Whether you read right-wing or “left-wing” papers, reading the mainstream media might lead one to believe that today’s universities are failing to expose students to new ideas. On the internet, with the ubiquity of white nerds with degrees in natural sciences and engineering, there is another common narrative in which humanities and social sciences are bashed for being “less scientific” than other STEM subjects. Obviously, I’m biased because I study social sciences so of course would defend them, but I haven’t always been this way.
Back when I was studying in further education (A-levels), I was a complete nerd, really into videogames and, what I then considered to be, “proper science”. I studied maths and physics almost exclusively and even joked that physics was a “harder” science than subjects like even biology, because, I previously argued, biology is reducible to chemistry and chemistry to physics. I wanted to study physics at university and eventually work developing videogames. Life certainly messed those plans up.
Years later, I’ve gone from probably being, in many respects, one of those cocky pseudo-“Rationalists” that takes pride in being a scientist despite not truly understanding what science was- I wouldn’t have ever spoken about research programmes, falsification, positivism, etc. and my understanding of the scientific method was basic at best, even if it was the same understanding many scientists graduate with.
This series isn’t going to be an explication of the philosophy of science I have since learned as I would like to write about that in full detail, either in another series or a book. For this series, I would like to give a taste of what it is sociology, as one of the most denigrated sciences online, is actually like. Hopefully this will also inspire younger generations of students to study sociology and shows them how interesting and broad yet widely applicable this subject is. Contrary to the ignorant rhetoric popular online, it will hopefully show that sociology is not some easy option compared to the natural sciences, but we are held to similarly high standards- standards which all academics and intellectuals hold themselves to, even if we often use different methodologies in our research programmes.
The plan for this series so far is that the next 3 posts will be reflections of the last few seminars of a final year BSc Sociology (Hons) module covering “media, state and society”. The structure of this assignment, which I am reproducing here mostly unedited, was quite unusual compared to most work undertaken for this subject- essays and some fieldwork- but I think illustrates the variety of ways final year study is done. The first section is a short description of the seminar content, followed by my own critical reflections of the seminar, with discussion implementing my own interests in sociology and giving reference to the literature. Note: parts of the discussion are severely limited by the word count.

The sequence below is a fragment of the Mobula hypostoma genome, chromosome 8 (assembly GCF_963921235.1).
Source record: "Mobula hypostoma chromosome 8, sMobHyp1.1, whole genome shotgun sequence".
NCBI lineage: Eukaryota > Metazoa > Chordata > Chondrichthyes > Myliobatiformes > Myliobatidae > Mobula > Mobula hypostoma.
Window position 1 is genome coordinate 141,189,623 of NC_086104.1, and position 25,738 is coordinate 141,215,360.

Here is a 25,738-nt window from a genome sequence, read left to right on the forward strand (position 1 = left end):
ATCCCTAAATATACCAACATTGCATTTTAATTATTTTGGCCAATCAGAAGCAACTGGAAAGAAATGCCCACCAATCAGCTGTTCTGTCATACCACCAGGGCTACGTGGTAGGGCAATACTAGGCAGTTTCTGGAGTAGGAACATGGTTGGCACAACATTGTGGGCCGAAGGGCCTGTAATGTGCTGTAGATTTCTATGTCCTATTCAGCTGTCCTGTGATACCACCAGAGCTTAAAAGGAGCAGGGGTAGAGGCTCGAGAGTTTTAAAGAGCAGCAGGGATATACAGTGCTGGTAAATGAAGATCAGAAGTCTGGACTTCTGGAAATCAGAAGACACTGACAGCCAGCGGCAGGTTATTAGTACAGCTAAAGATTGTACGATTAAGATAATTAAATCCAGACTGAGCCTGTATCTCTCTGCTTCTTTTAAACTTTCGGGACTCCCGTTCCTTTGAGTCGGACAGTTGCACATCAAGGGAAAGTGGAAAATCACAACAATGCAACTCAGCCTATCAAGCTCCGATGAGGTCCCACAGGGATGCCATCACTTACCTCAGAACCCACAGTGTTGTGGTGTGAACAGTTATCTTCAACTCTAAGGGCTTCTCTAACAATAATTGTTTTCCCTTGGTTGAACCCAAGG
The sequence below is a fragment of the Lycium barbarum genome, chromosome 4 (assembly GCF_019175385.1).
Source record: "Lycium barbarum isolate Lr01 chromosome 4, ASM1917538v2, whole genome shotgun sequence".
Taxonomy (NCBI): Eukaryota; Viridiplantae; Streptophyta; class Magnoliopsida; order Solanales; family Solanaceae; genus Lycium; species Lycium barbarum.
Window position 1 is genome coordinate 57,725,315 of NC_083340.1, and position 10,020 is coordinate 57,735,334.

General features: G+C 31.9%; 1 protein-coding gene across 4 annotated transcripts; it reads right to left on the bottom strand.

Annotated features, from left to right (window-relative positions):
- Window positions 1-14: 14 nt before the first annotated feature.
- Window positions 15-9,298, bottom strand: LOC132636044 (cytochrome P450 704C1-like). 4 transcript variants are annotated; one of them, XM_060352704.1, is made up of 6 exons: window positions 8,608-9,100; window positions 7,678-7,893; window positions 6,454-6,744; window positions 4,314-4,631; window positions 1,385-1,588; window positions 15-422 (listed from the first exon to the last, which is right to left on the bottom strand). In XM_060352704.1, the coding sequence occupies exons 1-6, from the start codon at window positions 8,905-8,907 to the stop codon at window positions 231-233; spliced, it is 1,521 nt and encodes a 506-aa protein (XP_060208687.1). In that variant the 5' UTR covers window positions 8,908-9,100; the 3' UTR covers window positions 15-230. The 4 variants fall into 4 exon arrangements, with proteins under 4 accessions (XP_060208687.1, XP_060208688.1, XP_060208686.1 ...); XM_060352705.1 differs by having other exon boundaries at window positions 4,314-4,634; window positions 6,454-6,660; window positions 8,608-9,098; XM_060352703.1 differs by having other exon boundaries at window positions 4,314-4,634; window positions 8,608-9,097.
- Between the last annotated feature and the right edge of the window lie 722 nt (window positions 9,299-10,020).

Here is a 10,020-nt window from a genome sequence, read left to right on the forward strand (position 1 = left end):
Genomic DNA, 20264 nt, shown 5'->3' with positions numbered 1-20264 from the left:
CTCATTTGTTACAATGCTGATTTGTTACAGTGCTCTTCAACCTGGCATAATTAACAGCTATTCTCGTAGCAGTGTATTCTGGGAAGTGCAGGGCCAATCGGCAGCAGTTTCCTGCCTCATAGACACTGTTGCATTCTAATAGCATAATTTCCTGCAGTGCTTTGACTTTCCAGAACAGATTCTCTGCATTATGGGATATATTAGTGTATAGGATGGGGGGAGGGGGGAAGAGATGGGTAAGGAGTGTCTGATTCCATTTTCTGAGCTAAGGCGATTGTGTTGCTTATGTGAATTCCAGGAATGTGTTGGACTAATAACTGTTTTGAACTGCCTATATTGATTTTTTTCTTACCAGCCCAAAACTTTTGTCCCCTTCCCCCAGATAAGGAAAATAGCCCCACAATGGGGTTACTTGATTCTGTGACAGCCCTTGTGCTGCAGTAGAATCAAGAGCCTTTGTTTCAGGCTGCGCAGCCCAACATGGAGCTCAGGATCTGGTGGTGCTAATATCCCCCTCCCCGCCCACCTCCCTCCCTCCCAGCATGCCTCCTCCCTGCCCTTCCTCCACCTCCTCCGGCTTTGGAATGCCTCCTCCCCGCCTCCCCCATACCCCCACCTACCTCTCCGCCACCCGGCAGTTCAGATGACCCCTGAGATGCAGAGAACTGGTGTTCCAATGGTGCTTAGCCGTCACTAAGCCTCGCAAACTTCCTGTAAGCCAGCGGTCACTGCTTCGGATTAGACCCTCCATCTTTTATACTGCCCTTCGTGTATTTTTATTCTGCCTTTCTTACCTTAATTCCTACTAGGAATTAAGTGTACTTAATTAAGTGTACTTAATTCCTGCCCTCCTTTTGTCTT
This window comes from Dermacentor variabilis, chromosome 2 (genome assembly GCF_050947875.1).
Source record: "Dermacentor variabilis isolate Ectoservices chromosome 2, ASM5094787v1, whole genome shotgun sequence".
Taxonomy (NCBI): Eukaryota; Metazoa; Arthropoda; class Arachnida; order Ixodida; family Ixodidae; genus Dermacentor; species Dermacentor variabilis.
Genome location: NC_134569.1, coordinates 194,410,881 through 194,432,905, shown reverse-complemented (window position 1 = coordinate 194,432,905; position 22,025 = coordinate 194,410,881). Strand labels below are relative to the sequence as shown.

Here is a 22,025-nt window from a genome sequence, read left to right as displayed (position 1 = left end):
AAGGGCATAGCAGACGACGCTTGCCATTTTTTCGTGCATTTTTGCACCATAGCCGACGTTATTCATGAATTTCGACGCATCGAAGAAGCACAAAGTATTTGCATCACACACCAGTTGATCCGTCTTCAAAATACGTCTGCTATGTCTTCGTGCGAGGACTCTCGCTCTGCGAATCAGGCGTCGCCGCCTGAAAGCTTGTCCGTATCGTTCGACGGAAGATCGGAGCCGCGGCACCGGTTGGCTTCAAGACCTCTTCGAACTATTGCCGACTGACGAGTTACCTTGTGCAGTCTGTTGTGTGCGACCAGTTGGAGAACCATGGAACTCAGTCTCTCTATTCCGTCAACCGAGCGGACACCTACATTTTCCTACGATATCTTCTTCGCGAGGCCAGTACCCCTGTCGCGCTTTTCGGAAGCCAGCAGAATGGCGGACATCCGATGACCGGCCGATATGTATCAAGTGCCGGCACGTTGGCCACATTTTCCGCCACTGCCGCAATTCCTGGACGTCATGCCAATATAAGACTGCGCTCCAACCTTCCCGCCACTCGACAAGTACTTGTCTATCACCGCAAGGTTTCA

Simulated Identities & the Digital Generation
In 2001, Marc Prensky posited that the new generation of students was qualitatively different from older generations. For the first time, he highlighted, the younger generation had grown up surrounded by and submerged in a culture that uses computer technology ubiquitously (Prensky, 2001). Noting that this implies we could label this new demographic group as digital “natives”, he also theorised a transitionary group “who were not born into the digital world but have, at some later point in our lives, become fascinated by and adopted many or most aspects of the new technology” (Prensky, 2001, p. 1). While Prensky’s work focused on how the different experiences of these groups would mean they have different brains (Prensky, 2001), Sherry Turkle’s work focused on how the different generations use the technology, and the implications for how we think about relationships, embodiment and identity (for example: Turkle, 1997 ). In this seminar we discussed whether the digital generation really exists and how we, as part of it, use technology.
“[…] by the late 1980s, the culture of personal computing found itself becoming practically two cultures, divided by allegiance to computing systems. There was IBM reductionism vs. Macintosh simulation and surface: an icon of the modernist technological utopia vs. an icon of post-modern reverie” (Turkle, 1997 , p. 36).
Today, these cultures are still at war for market dominance however with new consumer preferences to battle over. For example, arguments that this competition is based purely in consumer preferences, including usual factors like value, are confounded by “Veblen Goods”. Veblen Goods, are commodities consumed conspicuously- in order to show status- and there are arguably many technological products of this sort (Wright, 2008). Another related confounding issue is the politics of desire and sexuality, as some research shows, conspicuous consumption is linked to male mating strategies (Janssens, et al., 2011).